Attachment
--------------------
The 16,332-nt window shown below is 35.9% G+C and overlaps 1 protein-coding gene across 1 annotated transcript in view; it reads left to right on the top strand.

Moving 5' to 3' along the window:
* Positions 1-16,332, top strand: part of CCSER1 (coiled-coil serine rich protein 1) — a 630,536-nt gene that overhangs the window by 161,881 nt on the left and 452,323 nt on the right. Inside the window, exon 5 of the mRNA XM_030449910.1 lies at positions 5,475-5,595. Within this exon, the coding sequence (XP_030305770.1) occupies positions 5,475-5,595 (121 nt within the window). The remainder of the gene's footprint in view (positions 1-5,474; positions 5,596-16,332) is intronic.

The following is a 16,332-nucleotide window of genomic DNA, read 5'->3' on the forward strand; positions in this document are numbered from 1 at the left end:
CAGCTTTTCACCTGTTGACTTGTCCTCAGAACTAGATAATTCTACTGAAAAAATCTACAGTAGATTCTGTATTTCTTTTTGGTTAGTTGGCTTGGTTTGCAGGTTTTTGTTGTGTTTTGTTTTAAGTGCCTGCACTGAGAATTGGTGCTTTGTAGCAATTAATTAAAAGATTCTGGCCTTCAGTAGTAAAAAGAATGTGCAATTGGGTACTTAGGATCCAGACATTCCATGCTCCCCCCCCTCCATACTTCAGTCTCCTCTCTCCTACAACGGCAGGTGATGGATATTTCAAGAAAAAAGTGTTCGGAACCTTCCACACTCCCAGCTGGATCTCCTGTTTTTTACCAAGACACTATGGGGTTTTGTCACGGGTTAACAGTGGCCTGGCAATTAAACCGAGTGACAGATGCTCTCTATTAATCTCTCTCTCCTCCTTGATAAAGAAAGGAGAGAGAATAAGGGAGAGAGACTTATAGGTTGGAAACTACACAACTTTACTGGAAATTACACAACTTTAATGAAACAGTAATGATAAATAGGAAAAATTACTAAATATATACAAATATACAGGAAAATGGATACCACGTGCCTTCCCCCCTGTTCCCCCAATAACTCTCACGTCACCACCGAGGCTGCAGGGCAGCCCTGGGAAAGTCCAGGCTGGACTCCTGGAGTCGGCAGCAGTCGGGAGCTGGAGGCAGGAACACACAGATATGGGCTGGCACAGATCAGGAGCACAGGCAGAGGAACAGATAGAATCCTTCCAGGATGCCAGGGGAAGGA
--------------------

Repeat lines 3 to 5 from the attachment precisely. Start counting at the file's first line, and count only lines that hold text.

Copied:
* Positions 1-16,332, top strand: part of CCSER1 (coiled-coil serine rich protein 1) — a 630,536-nt gene that overhangs the window by 161,881 nt on the left and 452,323 nt on the right. Inside the window, exon 5 of the mRNA XM_030449910.1 lies at positions 5,475-5,595. Within this exon, the coding sequence (XP_030305770.1) occupies positions 5,475-5,595 (121 nt within the window). The remainder of the gene's footprint in view (positions 1-5,474; positions 5,596-16,332) is intronic.

The following is a 16,332-nucleotide window of genomic DNA, read 5'->3' on the forward strand; positions in this document are numbered from 1 at the left end:
CAGCTTTTCACCTGTTGACTTGTCCTCAGAACTAGATAATTCTACTGAAAAAATCTACAGTAGATTCTGTATTTCTTTTTGGTTAGTTGGCTTGGTTTGCAGGTTTTTGTTGTGTTTTGTTTTAAGTGCCTGCACTGAGAATTGGTGCTTTGTAGCAATTAATTAAAAGATTCTGGCCTTCAGTAGTAAAAAGAATGTGCAATTGGGTACTTAGGATCCAGACATTCCATGCTCCCCCCCCTCCATACTTCAGTCTCCTCTCTCCTACAACGGCAGGTGATGGATATTTCAAGAAAAAAGTGTTCGGAACCTTCCACACTCCCAGCTGGATCTCCTGTTTTTTACCAAGACACTATGGGGTTTTGTCACGGGTTAACAGTGGCCTGGCAATTAAACCGAGTGACAGATGCTCTCTATTAATCTCTCTCTCCTCCTTGATAAAGAAAGGAGAGAGAATAAGGGAGAGAGACTTATAGGTTGGAAACTACACAACTTTACTGGAAATTACACAACTTTAATGAAACAGTAATGATAAATAGGAAAAATTACTAAATATATACAAATATACAGGAAAATGGATACCACGTGCCTTCCCCCCTGTTCCCCCAATAACTCTCACGTCACCACCGAGGCTGCAGGGCAGCCCTGGGAAAGTCCAGGCTGGACTCCTGGAGTCGGCAGCAGTCGGGAGCTGGAGGCAGGAACACACAGATATGGGCTGGCACAGATCAGGAGCACAGGCAGAGGAACAGATAGAATCCTTCCAGGATGCCAGGGGAAGGA